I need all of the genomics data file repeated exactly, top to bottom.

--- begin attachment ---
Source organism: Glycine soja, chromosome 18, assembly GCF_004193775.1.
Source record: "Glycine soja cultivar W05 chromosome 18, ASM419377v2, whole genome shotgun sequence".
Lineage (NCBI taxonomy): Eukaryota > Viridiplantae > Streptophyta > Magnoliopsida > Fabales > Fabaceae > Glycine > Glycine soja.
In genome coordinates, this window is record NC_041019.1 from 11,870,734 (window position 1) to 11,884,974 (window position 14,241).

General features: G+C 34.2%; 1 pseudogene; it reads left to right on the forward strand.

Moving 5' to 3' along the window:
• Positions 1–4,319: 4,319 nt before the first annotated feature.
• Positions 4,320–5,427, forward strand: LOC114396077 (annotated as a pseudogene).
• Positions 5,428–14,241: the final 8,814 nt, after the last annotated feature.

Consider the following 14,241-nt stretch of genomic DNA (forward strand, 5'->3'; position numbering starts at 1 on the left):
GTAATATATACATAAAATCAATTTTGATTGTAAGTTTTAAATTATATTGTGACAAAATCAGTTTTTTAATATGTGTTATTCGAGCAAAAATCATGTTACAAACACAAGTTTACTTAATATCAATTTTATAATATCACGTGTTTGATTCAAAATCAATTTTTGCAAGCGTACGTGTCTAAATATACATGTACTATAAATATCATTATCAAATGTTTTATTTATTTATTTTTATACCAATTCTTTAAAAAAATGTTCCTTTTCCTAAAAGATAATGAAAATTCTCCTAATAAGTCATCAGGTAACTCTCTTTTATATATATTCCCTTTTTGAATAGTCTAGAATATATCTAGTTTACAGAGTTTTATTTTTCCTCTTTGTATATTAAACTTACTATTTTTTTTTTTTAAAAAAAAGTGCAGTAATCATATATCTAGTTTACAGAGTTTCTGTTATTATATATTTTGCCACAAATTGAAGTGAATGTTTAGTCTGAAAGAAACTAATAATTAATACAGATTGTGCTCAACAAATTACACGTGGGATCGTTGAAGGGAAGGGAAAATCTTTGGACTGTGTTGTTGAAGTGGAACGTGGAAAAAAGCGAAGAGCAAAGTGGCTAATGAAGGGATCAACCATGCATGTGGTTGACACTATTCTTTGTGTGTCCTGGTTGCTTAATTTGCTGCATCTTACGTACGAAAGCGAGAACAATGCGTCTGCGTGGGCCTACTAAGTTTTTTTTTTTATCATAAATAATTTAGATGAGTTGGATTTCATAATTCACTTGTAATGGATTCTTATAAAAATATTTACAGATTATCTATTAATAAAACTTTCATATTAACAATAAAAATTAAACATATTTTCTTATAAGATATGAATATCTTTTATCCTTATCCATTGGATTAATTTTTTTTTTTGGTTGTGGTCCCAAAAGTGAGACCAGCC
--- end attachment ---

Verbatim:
Source organism: Glycine soja, chromosome 18, assembly GCF_004193775.1.
Source record: "Glycine soja cultivar W05 chromosome 18, ASM419377v2, whole genome shotgun sequence".
Lineage (NCBI taxonomy): Eukaryota > Viridiplantae > Streptophyta > Magnoliopsida > Fabales > Fabaceae > Glycine > Glycine soja.
In genome coordinates, this window is record NC_041019.1 from 11,870,734 (window position 1) to 11,884,974 (window position 14,241).

General features: G+C 34.2%; 1 pseudogene; it reads left to right on the forward strand.

Moving 5' to 3' along the window:
• Positions 1–4,319: 4,319 nt before the first annotated feature.
• Positions 4,320–5,427, forward strand: LOC114396077 (annotated as a pseudogene).
• Positions 5,428–14,241: the final 8,814 nt, after the last annotated feature.

Consider the following 14,241-nt stretch of genomic DNA (forward strand, 5'->3'; position numbering starts at 1 on the left):
GTAATATATACATAAAATCAATTTTGATTGTAAGTTTTAAATTATATTGTGACAAAATCAGTTTTTTAATATGTGTTATTCGAGCAAAAATCATGTTACAAACACAAGTTTACTTAATATCAATTTTATAATATCACGTGTTTGATTCAAAATCAATTTTTGCAAGCGTACGTGTCTAAATATACATGTACTATAAATATCATTATCAAATGTTTTATTTATTTATTTTTATACCAATTCTTTAAAAAAATGTTCCTTTTCCTAAAAGATAATGAAAATTCTCCTAATAAGTCATCAGGTAACTCTCTTTTATATATATTCCCTTTTTGAATAGTCTAGAATATATCTAGTTTACAGAGTTTTATTTTTCCTCTTTGTATATTAAACTTACTATTTTTTTTTTTTAAAAAAAAGTGCAGTAATCATATATCTAGTTTACAGAGTTTCTGTTATTATATATTTTGCCACAAATTGAAGTGAATGTTTAGTCTGAAAGAAACTAATAATTAATACAGATTGTGCTCAACAAATTACACGTGGGATCGTTGAAGGGAAGGGAAAATCTTTGGACTGTGTTGTTGAAGTGGAACGTGGAAAAAAGCGAAGAGCAAAGTGGCTAATGAAGGGATCAACCATGCATGTGGTTGACACTATTCTTTGTGTGTCCTGGTTGCTTAATTTGCTGCATCTTACGTACGAAAGCGAGAACAATGCGTCTGCGTGGGCCTACTAAGTTTTTTTTTTTATCATAAATAATTTAGATGAGTTGGATTTCATAATTCACTTGTAATGGATTCTTATAAAAATATTTACAGATTATCTATTAATAAAACTTTCATATTAACAATAAAAATTAAACATATTTTCTTATAAGATATGAATATCTTTTATCCTTATCCATTGGATTAATTTTTTTTTTTGGTTGTGGTCCCAAAAGTGAGACCAGCC